Arena deal crumbles, Sacramento’s NBA future shaky

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But Joe, Gavin and George Maloof had since taken issue with some of the terms _ particularly environmental and pre-development costs that Johnson said made up less than 1 percent of the project’s cost. Under the agreement, the Kings and arena operator AEG each agreed to pay about $3.25 million in pre-development costs with the city paying the remaining $6.5 million.

“I think it’s fair for the Maloofs to say they don’t want to do that,” Stern said during a news conference after two days of owners meetings. “If they had done it simpler, earlier or more directly, it could have saved a lot of angst and trouble.”

The Maloofs made a presentation to owners Thursday, which they shared at a separate news conference Friday. They then met with Johnson for about two hours, a meeting Johnson called “relatively civil” but ultimately pointless _ and throws open further questions about the Maloofs’ financial capabilities.

“It just became clear that they’re not willing to honor what we laid out,” Johnson said.

During their news conference, the Maloofs said they liked Sacramento but insisted the arena project was too expensive. George Maloof said they had given the city a list of their concerns that needed to be addressed before they could commit to such a major deal.

Maloof even floated the idea of renovating Power Balance Pavilion. Stern said he didn’t know if that was possible, but Johnson strongly said he wouldn’t support the plan and that if the Maloofs wanted to do it, it would come without financial support from the city.

“Regardless of where you stand on the arena the facts are clear: The city stepped up and the Maloofs did not,” state Senator Darrell Steinberg said in a statement. “Sacramento deserves partners who will live by their word. I stand with the Mayor and the city to do everything possible to protect Sacramento’s interest. I hope the NBA and its owners do not allow this kind of bad behavior to occur without consequences. I look forward to meeting with Mayor Johnson and city officials to consider next steps.”

The Kings appeared set to move to Anaheim after last season, but Johnson flew to New York the day after the season ended and convinced owners to give the city one last shot. Johnson said the city had since reached “every benchmark, every milestone” in showing it could raise the necessary costs.

The NBA tried to make it work. Stern said the league advanced a $67 million loan from its league credit facility and he then authorized a further contribution of $7 million on top of that. He said the league was perhaps “over-optimistic.”

“I am extremely disappointed on behalf of both the Maloofs and the city of Sacramento, but I think that there’s nothing further to be done and this is a situation that the Maloofs will have to make judgments on and the city will have to make judgments on, because I think we have done as much as we can do,” Stern said.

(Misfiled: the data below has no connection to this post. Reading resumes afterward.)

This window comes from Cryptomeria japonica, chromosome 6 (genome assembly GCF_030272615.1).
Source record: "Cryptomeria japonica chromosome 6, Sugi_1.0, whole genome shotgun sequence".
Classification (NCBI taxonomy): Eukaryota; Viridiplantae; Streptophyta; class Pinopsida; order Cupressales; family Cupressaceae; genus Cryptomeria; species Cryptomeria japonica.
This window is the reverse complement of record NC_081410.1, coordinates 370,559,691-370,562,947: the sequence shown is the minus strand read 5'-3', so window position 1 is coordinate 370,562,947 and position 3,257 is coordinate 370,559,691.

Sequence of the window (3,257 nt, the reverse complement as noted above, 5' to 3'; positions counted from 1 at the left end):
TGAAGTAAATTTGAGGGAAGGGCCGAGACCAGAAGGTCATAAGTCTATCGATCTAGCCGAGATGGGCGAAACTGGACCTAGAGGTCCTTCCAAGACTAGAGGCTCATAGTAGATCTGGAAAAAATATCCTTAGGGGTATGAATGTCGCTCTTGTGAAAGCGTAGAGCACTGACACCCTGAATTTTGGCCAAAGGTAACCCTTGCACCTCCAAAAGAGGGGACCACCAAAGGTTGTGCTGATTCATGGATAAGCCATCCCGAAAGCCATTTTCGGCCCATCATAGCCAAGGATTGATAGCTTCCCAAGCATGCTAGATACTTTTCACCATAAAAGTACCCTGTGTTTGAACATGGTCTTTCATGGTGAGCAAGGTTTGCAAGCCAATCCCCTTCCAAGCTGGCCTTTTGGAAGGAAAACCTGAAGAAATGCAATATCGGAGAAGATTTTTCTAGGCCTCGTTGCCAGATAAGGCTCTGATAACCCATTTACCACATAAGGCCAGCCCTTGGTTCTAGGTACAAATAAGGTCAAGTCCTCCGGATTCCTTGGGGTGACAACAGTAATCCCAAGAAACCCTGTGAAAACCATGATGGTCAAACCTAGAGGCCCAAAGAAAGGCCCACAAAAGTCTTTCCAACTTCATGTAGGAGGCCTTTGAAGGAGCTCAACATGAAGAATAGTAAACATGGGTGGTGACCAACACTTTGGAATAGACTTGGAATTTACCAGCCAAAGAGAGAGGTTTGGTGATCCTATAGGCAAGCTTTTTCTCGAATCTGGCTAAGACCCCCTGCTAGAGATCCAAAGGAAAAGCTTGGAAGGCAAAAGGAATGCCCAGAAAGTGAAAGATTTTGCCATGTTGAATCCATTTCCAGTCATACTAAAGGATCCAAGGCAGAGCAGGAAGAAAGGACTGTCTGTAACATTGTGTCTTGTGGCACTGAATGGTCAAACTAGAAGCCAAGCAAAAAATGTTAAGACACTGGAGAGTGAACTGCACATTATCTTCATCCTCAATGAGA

Stern largely defended the Maloofs, though he took issue with assertions about the plan’s viability made by an economist during their press conference, calling his role “ill grace.”

Johnson has said Sacramento would be interested in keeping the Kings under another owner, but the Maloofs have repeatedly said they aren’t interested in selling, even as they have faced financial difficulties that left the family with only 2 percent of their ownership of the Palms Casino in Las Vegas.

The Kings are scheduled to play at Power Balance Pavilion next season. Stern wouldn’t speculate where they would play beyond that, and said if they sought to relocate, approval would be left to the relocation committee headed by Oklahoma City owner Clay Bennett. Kings coach Keith Smart said they won’t worry about that.

“You know what they say: As a coach and a player in this business, nothing is done until the paperwork is all signed. Nothing is done until all that is there,” he said before a game in Oklahoma City. “Right now, a lot of talk and a lot of different things going forward, but our focus is still on the game itself. We can’t control that. It’s in the right hands of people who are going to try to make the right decision from there. We’ll be ready to play, keep this team functioning and prepared to play every game.”

Anaheim is still very interested in luring a team to the city-owned Honda Center with the backing of Henry Samueli, the billionaire technology executive who owns the NHL’s Anaheim Ducks. Samueli recently embarked on a $20 million improvement project, adding several amenities to the well-maintained arena by early 2013.

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